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Families in Las Vegas rally to save Opportunity Scholarships, prevent students from moving schools

Posted at 9:14 PM, May 19, 2019
and last updated 2019-05-20 07:30:25-04

LAS VEGAS (KTNV) — On Sunday, dozens of parents, students, and educators rallied in support of the Opportunity Scholarships to ask lawmakers for funding that prevents students from losing their current scholarships.

If the Legislature do not not act soon, students could be forced back into learning environments that do not meet their learning needs. The rally took place at the Grant Sawyer State Office Building in Las Vegas on May 19.

The Nevada Opportunity Scholarship program currently assists more than 2,300 Nevada children to attend the private schools of their choice.

In 2017, lawmakers approved a one-year $20 million cap increase in which has allowed the program to grow a lot. However, that cap increase was only a one-time escalation.

The amount awarded was not a permanent amount and the program has already reverted to the former, lower cap .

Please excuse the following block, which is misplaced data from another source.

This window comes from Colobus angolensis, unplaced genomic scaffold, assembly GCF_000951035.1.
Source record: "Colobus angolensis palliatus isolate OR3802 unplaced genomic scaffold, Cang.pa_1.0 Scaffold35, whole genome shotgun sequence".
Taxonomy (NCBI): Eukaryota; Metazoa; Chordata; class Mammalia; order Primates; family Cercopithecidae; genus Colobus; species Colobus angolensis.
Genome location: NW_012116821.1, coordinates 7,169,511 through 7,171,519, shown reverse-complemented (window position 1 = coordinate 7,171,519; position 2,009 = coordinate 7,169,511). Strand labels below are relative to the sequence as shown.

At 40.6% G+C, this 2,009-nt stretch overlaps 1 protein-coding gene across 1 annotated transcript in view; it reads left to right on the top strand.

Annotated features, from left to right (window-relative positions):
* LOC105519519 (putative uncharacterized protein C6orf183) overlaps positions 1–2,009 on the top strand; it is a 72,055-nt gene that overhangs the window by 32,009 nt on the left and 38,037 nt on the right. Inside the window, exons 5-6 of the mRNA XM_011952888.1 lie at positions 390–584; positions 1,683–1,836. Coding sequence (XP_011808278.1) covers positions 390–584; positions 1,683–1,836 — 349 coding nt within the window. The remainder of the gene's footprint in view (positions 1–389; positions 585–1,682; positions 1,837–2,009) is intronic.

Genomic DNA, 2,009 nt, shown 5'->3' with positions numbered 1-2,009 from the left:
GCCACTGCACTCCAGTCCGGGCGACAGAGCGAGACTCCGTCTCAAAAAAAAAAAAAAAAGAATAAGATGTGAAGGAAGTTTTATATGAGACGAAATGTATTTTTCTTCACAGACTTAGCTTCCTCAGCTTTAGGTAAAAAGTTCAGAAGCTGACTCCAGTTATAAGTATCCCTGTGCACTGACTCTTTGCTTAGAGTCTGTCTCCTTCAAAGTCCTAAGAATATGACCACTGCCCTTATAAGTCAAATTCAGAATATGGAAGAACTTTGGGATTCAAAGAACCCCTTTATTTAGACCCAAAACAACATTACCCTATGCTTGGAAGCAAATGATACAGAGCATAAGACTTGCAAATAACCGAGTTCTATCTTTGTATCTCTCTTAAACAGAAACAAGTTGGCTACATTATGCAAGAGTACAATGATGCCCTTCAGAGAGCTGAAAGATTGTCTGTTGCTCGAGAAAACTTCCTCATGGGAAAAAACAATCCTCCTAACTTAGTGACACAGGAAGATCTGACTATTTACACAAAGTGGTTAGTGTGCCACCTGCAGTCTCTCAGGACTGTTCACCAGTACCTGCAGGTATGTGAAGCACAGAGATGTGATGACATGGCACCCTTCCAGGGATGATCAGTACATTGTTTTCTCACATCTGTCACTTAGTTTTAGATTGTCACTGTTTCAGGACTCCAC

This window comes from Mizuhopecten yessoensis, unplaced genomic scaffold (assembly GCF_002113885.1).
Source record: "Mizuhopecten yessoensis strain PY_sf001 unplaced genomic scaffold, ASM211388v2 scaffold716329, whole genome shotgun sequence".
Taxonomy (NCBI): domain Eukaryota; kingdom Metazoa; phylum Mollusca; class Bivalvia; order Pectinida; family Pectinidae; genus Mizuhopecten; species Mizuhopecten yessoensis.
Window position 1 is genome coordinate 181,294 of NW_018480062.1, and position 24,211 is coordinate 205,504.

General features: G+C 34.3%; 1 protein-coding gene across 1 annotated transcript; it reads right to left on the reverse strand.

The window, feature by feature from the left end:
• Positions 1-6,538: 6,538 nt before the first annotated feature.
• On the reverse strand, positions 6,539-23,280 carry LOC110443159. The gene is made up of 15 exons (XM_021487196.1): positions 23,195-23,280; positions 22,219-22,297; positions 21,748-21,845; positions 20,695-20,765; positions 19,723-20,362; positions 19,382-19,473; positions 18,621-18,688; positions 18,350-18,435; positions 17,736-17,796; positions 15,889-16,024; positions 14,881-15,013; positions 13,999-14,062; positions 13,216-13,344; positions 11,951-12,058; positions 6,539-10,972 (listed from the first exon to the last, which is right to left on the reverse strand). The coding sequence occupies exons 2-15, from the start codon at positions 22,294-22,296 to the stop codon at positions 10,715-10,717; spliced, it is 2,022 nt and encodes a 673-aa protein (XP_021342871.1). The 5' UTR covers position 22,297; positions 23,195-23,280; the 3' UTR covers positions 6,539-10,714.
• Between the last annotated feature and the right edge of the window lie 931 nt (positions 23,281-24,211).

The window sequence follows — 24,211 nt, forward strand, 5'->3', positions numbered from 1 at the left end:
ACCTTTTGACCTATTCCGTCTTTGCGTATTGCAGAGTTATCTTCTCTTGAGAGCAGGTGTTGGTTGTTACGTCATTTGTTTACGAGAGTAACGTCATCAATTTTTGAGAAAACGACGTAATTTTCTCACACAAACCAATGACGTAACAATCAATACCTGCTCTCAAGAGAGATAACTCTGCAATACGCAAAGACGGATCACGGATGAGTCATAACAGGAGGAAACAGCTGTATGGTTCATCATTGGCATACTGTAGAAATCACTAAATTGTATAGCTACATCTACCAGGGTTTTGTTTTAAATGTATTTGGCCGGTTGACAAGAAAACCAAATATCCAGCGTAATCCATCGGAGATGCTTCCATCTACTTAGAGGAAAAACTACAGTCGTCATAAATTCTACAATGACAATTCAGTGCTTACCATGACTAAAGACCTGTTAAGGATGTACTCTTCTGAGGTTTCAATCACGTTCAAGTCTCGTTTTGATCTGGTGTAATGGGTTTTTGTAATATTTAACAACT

Valeria Gurr is the program's director, she said there will not be enough money by 2022 to provide scholarships for all the students who are currently participating in the program.

"We are fighting to protect funding for the program because the current base which is about [$6.6] million is not going to cover and carry over students that are currently in the program," said Gurr.

The program is funded by business donations and is currently capped at $6.6 million and only covers about 1,350 students.

"The program could potentially be cut in half and students will have to return to a setting that wasn't really serving them. We don't want one kid to lose their scholarship." said Gurr.

Hundreds of financially struggling students could lose their scholarships if the increase to the cap is not made permanent for this program.

Senate Bill 351 proposes to make the $20 million one-time increase permanent for this program.

SB 351 also proposes to allow special needs children to qualify for the Opportunity Scholarship.

Currently, SB351 is sitting with the Finance Committee and it is unknown when and how legislators will allocate funding for this life-changing program.

For some parents, the scholarship is crucial for their child's education. Buddy Hampton told 13 Action News, his son has a learning disability that requires him to be in a small classroom size.

"What you're doing is killing the ability for each child to learn in the best way that suits them," said Hampton.

As of now, the bill has not gone up for hearing, even though hundreds of parents contacted their lawmakers.